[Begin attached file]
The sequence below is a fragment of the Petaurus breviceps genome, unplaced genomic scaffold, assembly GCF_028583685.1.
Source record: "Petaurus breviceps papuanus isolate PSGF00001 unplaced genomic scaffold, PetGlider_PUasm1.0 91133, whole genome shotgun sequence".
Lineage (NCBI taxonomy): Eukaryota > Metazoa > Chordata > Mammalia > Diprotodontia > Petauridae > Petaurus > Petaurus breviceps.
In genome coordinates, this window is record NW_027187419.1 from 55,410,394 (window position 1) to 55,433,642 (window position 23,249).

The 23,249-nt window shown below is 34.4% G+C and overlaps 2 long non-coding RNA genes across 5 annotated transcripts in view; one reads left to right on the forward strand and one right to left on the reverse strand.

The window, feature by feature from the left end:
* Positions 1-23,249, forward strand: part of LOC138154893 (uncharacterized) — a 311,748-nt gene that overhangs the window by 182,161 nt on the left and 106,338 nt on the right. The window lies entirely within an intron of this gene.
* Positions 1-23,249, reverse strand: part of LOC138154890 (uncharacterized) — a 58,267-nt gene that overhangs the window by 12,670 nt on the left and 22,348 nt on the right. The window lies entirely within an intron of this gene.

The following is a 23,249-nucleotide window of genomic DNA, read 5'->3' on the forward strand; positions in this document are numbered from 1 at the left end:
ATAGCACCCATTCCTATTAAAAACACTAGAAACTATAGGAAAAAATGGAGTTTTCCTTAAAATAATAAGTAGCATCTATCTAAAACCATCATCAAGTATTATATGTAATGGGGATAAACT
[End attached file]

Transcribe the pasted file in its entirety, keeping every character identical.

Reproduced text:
The sequence below is a fragment of the Petaurus breviceps genome, unplaced genomic scaffold, assembly GCF_028583685.1.
Source record: "Petaurus breviceps papuanus isolate PSGF00001 unplaced genomic scaffold, PetGlider_PUasm1.0 91133, whole genome shotgun sequence".
Lineage (NCBI taxonomy): Eukaryota > Metazoa > Chordata > Mammalia > Diprotodontia > Petauridae > Petaurus > Petaurus breviceps.
In genome coordinates, this window is record NW_027187419.1 from 55,410,394 (window position 1) to 55,433,642 (window position 23,249).

The 23,249-nt window shown below is 34.4% G+C and overlaps 2 long non-coding RNA genes across 5 annotated transcripts in view; one reads left to right on the forward strand and one right to left on the reverse strand.

The window, feature by feature from the left end:
* Positions 1-23,249, forward strand: part of LOC138154893 (uncharacterized) — a 311,748-nt gene that overhangs the window by 182,161 nt on the left and 106,338 nt on the right. The window lies entirely within an intron of this gene.
* Positions 1-23,249, reverse strand: part of LOC138154890 (uncharacterized) — a 58,267-nt gene that overhangs the window by 12,670 nt on the left and 22,348 nt on the right. The window lies entirely within an intron of this gene.

The following is a 23,249-nucleotide window of genomic DNA, read 5'->3' on the forward strand; positions in this document are numbered from 1 at the left end:
ATAGCACCCATTCCTATTAAAAACACTAGAAACTATAGGAAAAAATGGAGTTTTCCTTAAAATAATAAGTAGCATCTATCTAAAACCATCATCAAGTATTATATGTAATGGGGATAAACT